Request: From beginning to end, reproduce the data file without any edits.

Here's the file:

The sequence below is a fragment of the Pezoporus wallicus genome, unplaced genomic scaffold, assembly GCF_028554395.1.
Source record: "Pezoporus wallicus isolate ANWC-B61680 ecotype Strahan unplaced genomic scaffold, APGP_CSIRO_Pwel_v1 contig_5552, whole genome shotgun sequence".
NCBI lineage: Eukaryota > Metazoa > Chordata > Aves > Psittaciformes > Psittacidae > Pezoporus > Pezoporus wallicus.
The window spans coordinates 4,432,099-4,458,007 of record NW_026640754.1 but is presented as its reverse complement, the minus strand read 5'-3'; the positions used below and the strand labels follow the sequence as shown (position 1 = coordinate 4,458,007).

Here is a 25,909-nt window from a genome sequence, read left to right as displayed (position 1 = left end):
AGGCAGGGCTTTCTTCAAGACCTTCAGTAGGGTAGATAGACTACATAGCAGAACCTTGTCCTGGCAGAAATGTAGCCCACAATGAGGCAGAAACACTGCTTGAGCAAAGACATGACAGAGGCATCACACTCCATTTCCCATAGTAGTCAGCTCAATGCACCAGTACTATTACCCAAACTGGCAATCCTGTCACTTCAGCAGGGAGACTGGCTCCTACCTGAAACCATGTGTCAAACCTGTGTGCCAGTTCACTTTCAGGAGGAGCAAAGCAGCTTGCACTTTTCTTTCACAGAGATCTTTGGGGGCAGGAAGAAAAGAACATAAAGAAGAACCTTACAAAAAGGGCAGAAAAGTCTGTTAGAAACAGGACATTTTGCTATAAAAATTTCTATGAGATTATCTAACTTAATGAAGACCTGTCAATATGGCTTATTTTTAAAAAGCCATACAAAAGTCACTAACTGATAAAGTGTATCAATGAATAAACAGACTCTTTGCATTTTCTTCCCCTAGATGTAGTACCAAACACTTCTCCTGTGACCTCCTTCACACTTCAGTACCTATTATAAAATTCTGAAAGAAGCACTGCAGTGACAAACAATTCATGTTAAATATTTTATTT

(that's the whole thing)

The sequence below is a fragment of the Pezoporus wallicus genome, unplaced genomic scaffold, assembly GCF_028554395.1.
Source record: "Pezoporus wallicus isolate ANWC-B61680 ecotype Strahan unplaced genomic scaffold, APGP_CSIRO_Pwel_v1 contig_5552, whole genome shotgun sequence".
NCBI lineage: Eukaryota > Metazoa > Chordata > Aves > Psittaciformes > Psittacidae > Pezoporus > Pezoporus wallicus.
The window spans coordinates 4,432,099-4,458,007 of record NW_026640754.1 but is presented as its reverse complement, the minus strand read 5'-3'; the positions used below and the strand labels follow the sequence as shown (position 1 = coordinate 4,458,007).

Here is a 25,909-nt window from a genome sequence, read left to right as displayed (position 1 = left end):
AGGCAGGGCTTTCTTCAAGACCTTCAGTAGGGTAGATAGACTACATAGCAGAACCTTGTCCTGGCAGAAATGTAGCCCACAATGAGGCAGAAACACTGCTTGAGCAAAGACATGACAGAGGCATCACACTCCATTTCCCATAGTAGTCAGCTCAATGCACCAGTACTATTACCCAAACTGGCAATCCTGTCACTTCAGCAGGGAGACTGGCTCCTACCTGAAACCATGTGTCAAACCTGTGTGCCAGTTCACTTTCAGGAGGAGCAAAGCAGCTTGCACTTTTCTTTCACAGAGATCTTTGGGGGCAGGAAGAAAAGAACATAAAGAAGAACCTTACAAAAAGGGCAGAAAAGTCTGTTAGAAACAGGACATTTTGCTATAAAAATTTCTATGAGATTATCTAACTTAATGAAGACCTGTCAATATGGCTTATTTTTAAAAAGCCATACAAAAGTCACTAACTGATAAAGTGTATCAATGAATAAACAGACTCTTTGCATTTTCTTCCCCTAGATGTAGTACCAAACACTTCTCCTGTGACCTCCTTCACACTTCAGTACCTATTATAAAATTCTGAAAGAAGCACTGCAGTGACAAACAATTCATGTTAAATATTTTATTT